• Amazon Best Sellers Rank: #105,878 in Books (See Top 100 in Books)

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Customer Reviews

Top Customer Reviews

Format: Paperback
As the name implies, this is a non-technical introduction to a very complex and technical subject. As such, the writer walks a very fine line between making the subject matter understandable to the lay-person and providing scientific support for his arguments. He is able to do this with a mixed level of success.
The first few chapters of the book deal with relatively simple subject matter, two person zero sum games. In these chapters, the author is easily able to explain the concepts and solutions without getting technical. However, as the book progresses, the author grapples with ever more complex problems, such as two person non-zero-sum games and with n-person games. As the problems become more complex, the author's explanations become less well organized and clear. It is obvious that behind the arguments stand solid mathematical reasoning, however since the book tries to avoid mathematics as much as possible, many of the explanations and assumptions remain vague.
Although I was familiar with many of the concepts in the book, this is the first book I have read on game theory. Was it worth it? Absolutely. Although I would have liked to receive more in-depth explanations in many cases, I felt that the book opened a window for me into this fascinating world. I was especially pleased with the many real world examples the author uses to illustrate the wide-ranging applications of game theory. These examples include an application of game theory to the evolution of species; and the use of game theory to determine who holds the power in a political system. More well known concepts, such as the Prisoners' Dilemma, are also comprehensively discussed.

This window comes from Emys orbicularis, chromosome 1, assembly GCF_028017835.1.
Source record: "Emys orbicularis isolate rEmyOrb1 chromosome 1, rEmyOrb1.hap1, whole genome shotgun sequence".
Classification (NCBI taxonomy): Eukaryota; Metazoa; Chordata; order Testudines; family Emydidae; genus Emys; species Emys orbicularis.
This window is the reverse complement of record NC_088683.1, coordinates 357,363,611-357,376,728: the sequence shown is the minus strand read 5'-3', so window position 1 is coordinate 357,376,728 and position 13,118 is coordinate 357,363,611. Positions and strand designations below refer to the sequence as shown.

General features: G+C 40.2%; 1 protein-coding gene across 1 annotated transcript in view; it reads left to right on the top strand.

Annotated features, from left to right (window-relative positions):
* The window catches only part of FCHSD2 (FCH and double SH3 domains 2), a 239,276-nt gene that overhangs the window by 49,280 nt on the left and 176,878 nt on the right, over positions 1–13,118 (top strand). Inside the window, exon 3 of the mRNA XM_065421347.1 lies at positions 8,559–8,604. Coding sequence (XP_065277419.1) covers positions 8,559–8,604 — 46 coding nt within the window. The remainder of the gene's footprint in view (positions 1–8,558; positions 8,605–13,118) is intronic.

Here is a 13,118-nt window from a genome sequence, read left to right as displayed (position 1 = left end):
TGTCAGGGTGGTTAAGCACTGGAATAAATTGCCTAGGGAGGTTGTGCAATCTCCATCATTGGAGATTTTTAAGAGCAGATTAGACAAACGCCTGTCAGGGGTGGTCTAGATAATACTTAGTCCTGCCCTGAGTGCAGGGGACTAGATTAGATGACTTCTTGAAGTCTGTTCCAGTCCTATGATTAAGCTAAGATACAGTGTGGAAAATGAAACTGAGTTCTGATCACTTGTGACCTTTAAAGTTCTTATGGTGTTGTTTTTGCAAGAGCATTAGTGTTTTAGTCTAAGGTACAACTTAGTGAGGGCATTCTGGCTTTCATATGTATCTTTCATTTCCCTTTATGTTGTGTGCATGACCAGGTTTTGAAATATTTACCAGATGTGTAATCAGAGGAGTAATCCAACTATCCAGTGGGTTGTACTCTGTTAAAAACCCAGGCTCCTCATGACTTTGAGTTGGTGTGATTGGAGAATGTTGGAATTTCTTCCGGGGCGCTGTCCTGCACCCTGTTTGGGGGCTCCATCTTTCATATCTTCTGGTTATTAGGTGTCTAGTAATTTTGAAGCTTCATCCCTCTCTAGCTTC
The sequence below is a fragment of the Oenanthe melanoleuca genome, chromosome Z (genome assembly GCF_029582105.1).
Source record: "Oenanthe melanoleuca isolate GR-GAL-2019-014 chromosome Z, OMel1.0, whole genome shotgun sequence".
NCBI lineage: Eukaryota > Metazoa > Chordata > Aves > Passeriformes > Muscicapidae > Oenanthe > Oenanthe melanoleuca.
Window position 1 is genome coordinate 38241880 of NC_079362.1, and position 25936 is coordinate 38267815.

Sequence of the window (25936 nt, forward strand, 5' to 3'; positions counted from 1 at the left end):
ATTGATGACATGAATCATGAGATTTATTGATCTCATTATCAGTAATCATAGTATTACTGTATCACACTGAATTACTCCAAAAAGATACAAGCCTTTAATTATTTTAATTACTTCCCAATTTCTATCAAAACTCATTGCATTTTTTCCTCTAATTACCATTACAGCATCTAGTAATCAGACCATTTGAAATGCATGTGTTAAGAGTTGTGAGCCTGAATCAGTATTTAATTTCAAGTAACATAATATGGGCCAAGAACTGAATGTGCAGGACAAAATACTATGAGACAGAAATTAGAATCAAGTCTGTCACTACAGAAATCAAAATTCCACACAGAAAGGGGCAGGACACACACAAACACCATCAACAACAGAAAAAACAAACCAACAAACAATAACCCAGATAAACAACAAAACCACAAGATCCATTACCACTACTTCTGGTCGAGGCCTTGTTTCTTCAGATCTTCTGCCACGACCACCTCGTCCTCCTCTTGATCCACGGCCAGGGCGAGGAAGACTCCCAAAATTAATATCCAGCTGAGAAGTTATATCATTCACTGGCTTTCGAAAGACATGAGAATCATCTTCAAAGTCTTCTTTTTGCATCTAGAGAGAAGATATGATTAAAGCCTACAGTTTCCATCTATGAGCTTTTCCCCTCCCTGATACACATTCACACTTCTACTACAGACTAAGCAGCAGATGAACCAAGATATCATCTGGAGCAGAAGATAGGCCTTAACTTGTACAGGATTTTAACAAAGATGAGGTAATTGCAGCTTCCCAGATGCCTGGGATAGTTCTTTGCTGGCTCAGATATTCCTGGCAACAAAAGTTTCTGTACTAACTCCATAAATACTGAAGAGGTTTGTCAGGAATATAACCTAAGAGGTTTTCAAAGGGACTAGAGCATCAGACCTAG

Bottom line, this is a really enjoyable book that covers a very challenging subject.
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Format: Paperback Verified Purchase
Davis' book suffers from its very nature -- it attempts to explain a highly technical, that is, mathematical, subject without using mathematics. Davis is only partially successful in avoiding the use of mathematics; given the almost impossible nature ot the task, he does quite a good a job at explaining game theory.

The chapters on zero sum games hold together nicely and manage to leave the reader with an understanding of their nature as well as how to arrive at a Pareto-optimal solution. (Small rant: It drives me absolutely bonkers when I hear business school grads tossing around the word "Pareto" as if they had any idea of what they spoke!) When non-zero sum games are introduced, however, Davis simply cannot overcome the complexity of trying to explain multi-variable solutions with mere words. He resorts to quasi-mathematical explanations or makes assumptions that would not be at all obvious to the lay reader.

This book is an excellent refresher in game theory, or a good primer for those with some knowledge of the topic and some intuitive mathematics.